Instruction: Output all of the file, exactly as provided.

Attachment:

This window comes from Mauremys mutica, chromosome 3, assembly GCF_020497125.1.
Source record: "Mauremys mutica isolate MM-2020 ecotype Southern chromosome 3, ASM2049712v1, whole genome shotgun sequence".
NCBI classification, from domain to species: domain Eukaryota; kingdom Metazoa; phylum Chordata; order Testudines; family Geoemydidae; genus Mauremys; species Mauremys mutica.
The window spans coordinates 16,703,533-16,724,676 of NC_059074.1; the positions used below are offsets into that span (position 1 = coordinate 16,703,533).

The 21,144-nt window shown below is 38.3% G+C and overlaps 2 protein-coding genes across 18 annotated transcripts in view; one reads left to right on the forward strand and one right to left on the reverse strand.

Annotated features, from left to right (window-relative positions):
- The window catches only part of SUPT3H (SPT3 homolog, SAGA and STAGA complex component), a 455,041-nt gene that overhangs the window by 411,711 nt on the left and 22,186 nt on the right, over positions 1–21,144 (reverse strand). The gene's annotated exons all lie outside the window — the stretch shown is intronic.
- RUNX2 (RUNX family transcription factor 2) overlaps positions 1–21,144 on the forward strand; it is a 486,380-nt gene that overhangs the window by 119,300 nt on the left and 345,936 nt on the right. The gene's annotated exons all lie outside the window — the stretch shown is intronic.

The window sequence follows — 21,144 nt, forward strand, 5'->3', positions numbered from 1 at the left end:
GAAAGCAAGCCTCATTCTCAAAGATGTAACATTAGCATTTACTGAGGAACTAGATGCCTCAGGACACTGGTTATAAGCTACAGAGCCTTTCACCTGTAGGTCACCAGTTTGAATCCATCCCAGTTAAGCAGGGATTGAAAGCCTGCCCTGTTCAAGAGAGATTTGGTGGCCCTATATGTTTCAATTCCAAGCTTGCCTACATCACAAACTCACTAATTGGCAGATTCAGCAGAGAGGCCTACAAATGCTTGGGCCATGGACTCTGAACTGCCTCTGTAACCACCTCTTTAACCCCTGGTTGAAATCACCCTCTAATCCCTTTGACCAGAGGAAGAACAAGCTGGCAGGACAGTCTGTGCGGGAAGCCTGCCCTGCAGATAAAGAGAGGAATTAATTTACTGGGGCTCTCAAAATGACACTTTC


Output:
This window comes from Mauremys mutica, chromosome 3, assembly GCF_020497125.1.
Source record: "Mauremys mutica isolate MM-2020 ecotype Southern chromosome 3, ASM2049712v1, whole genome shotgun sequence".
NCBI classification, from domain to species: domain Eukaryota; kingdom Metazoa; phylum Chordata; order Testudines; family Geoemydidae; genus Mauremys; species Mauremys mutica.
The window spans coordinates 16,703,533-16,724,676 of NC_059074.1; the positions used below are offsets into that span (position 1 = coordinate 16,703,533).

The 21,144-nt window shown below is 38.3% G+C and overlaps 2 protein-coding genes across 18 annotated transcripts in view; one reads left to right on the forward strand and one right to left on the reverse strand.

Annotated features, from left to right (window-relative positions):
- The window catches only part of SUPT3H (SPT3 homolog, SAGA and STAGA complex component), a 455,041-nt gene that overhangs the window by 411,711 nt on the left and 22,186 nt on the right, over positions 1–21,144 (reverse strand). The gene's annotated exons all lie outside the window — the stretch shown is intronic.
- RUNX2 (RUNX family transcription factor 2) overlaps positions 1–21,144 on the forward strand; it is a 486,380-nt gene that overhangs the window by 119,300 nt on the left and 345,936 nt on the right. The gene's annotated exons all lie outside the window — the stretch shown is intronic.

The window sequence follows — 21,144 nt, forward strand, 5'->3', positions numbered from 1 at the left end:
GAAAGCAAGCCTCATTCTCAAAGATGTAACATTAGCATTTACTGAGGAACTAGATGCCTCAGGACACTGGTTATAAGCTACAGAGCCTTTCACCTGTAGGTCACCAGTTTGAATCCATCCCAGTTAAGCAGGGATTGAAAGCCTGCCCTGTTCAAGAGAGATTTGGTGGCCCTATATGTTTCAATTCCAAGCTTGCCTACATCACAAACTCACTAATTGGCAGATTCAGCAGAGAGGCCTACAAATGCTTGGGCCATGGACTCTGAACTGCCTCTGTAACCACCTCTTTAACCCCTGGTTGAAATCACCCTCTAATCCCTTTGACCAGAGGAAGAACAAGCTGGCAGGACAGTCTGTGCGGGAAGCCTGCCCTGCAGATAAAGAGAGGAATTAATTTACTGGGGCTCTCAAAATGACACTTTC